Read or Die

Review of Leigh Bardugo’s NINTH HOUSE

Ninth House by Leigh Bardugo

My rating: 2 of 5 stars

One of these days, I’ll learn NOT to succumb to the hype of the book crowds. They only manage to get things right once in a blue moon. And with everyone losing their minds over Hell Bent, I decided to start with the first book.

Note to self: If you didn’t feel an overwhelming need to pick up a book when you first saw it, there was probably a reason.

Maybe it’s a small thing for other people, but I can’t get past the shift of Darlington’s name in the second half of the book. For crying out loud, this is a story steeped in MAGIC! Ms. Bardugo even mentioned the sacred, “There is power in a name,” in the text. Then she randomly decided Darlington could be referred to as Danny without explanation? It doesn’t suit his character in the slightest. It’s informal and common, violating everything she’s built into his history up to that point. The syllables sound crass when set against Black Elm. Did she forget his name halfway through the original draft? Or was Danny the original name before the rewrite, and some editor failed to notice the shift? The irritation rubbed my sensibility raw, and I found myself angrily turning pages to get to the end. How do you spontaneously change a character’s name without a reason?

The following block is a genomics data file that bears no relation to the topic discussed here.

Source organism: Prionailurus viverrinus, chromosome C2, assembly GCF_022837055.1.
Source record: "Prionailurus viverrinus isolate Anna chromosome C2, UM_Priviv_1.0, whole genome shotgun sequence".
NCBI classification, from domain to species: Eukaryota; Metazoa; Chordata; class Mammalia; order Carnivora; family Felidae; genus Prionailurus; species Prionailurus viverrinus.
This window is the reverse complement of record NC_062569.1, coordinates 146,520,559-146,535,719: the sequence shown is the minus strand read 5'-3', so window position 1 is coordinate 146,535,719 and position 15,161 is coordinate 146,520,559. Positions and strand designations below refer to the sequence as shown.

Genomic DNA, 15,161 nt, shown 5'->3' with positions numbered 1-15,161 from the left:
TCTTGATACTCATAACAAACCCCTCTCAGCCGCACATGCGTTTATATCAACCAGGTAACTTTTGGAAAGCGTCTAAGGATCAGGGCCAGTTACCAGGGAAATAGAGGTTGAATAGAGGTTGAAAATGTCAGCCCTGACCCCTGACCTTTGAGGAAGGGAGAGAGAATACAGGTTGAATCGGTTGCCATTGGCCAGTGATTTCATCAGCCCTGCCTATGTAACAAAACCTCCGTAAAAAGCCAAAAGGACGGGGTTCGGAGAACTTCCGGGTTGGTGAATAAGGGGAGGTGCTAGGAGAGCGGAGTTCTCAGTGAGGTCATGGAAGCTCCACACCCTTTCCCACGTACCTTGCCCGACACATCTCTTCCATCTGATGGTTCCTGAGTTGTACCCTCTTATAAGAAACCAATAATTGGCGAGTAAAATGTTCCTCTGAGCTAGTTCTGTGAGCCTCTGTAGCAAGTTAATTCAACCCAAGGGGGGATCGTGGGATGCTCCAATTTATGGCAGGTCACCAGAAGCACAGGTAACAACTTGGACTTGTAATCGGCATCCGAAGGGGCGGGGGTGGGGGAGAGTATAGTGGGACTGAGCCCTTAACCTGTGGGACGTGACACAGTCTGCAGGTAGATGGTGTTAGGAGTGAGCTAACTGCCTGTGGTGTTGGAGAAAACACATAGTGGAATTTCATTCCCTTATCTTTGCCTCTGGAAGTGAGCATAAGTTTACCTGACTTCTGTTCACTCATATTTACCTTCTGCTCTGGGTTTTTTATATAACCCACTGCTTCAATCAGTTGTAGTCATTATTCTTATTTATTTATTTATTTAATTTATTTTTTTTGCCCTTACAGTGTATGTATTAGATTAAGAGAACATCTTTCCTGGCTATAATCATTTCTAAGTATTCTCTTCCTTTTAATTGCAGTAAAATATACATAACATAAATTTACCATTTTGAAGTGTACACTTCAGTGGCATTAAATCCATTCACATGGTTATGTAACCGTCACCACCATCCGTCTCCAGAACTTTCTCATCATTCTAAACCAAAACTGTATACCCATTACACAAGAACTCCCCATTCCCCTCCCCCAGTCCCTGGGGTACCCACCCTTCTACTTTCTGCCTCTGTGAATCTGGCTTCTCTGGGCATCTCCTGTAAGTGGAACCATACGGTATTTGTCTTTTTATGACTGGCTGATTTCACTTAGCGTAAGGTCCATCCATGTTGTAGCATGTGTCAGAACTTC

The “mystery” aspect of the story was weak, at best. The momentum lagged in so many places, losing my interest. (I set the book down without a problem, disinterested in Alex’s fate. The only reason I finished it in the time I did was a bout of insomnia) The eventual revelation came out of nowhere, which I suppose was meant to be a dramatic reveal. Instead, it felt like a deus ex machina. (“Here – I have no good reason to wrap this up, so let’s go this way!”)

I applaud her depiction of college life and the rich texture she brought to the atmosphere. I didn’t even mind the shifts in time back and forth. But I definitely don’t understand the fuss.

View all my reviews

Join the Conversation